There are two catches to the first round pick changing hands, however.  One, if the signing team is picking in the top half of the first round, they keep that pick and their second round pick changes hands instead.  Two, if a signing team lands multiple Type A free agents, they only have one first round pick to give up and start giving away lower round picks to some teams instead.  That second detail is obviously a loss, but I'd argue the first one is the most damaging to the value of Type A compensation picks.  Take a look at this pick value curve put together by Sky Andrecheck:

War4_medium

via baseballanalysts.com, click to enlarge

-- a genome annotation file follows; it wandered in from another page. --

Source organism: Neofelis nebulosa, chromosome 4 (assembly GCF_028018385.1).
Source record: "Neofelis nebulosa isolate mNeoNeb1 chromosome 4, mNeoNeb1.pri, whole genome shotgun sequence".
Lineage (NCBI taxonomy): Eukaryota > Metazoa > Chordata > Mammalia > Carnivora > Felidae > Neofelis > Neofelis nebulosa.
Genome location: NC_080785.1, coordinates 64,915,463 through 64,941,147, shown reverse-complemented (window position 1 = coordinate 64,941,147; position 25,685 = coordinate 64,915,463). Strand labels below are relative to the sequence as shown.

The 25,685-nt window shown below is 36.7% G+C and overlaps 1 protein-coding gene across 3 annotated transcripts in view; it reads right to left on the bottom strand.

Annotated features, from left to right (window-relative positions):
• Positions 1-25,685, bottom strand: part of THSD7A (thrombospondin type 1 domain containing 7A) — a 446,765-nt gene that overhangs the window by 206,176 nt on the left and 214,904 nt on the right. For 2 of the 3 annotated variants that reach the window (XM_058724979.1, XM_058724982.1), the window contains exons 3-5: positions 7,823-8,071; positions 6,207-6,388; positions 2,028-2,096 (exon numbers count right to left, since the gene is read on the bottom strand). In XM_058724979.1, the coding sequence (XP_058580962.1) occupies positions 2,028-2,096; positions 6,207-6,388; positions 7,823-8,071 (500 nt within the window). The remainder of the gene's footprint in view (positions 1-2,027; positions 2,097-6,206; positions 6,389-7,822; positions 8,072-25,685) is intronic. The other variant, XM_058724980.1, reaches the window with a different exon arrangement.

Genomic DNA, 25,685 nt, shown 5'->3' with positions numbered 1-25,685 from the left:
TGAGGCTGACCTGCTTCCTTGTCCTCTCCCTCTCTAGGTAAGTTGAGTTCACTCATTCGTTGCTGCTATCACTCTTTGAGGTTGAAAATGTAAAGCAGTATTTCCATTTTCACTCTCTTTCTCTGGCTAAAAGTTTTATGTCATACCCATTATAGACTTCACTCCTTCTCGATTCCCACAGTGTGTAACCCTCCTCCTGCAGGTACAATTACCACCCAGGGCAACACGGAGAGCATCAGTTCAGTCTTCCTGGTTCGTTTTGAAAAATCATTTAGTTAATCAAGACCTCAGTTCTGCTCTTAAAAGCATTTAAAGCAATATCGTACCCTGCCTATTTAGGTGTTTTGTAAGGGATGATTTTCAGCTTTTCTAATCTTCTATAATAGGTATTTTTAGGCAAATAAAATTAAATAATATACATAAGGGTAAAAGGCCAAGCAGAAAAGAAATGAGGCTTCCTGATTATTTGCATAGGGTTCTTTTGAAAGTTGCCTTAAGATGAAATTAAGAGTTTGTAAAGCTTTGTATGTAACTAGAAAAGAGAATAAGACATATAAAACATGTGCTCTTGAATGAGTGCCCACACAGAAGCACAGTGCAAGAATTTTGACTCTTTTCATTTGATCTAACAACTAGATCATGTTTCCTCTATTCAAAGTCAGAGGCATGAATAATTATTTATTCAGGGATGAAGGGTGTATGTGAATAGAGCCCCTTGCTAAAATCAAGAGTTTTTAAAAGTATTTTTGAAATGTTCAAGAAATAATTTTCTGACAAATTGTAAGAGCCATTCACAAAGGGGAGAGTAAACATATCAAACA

Looking at the very left of the graph, the top picks are extremely valuable, and expected value drops quickly after the first ten or so picks, so that the value of a 16th-30th pick is closer in value to the 500th pick than the first pick.

Victor Wang looked at performance by draft pick as compared to signing bonus and salary and found these expected values for each tier of draft pick:

16th-30th Surplus Value: $5.2M (late first round)
31st-45th Surplus Value: $2.6M (supplemental)
46th-60th Surplus Value: $0.8M (early second round)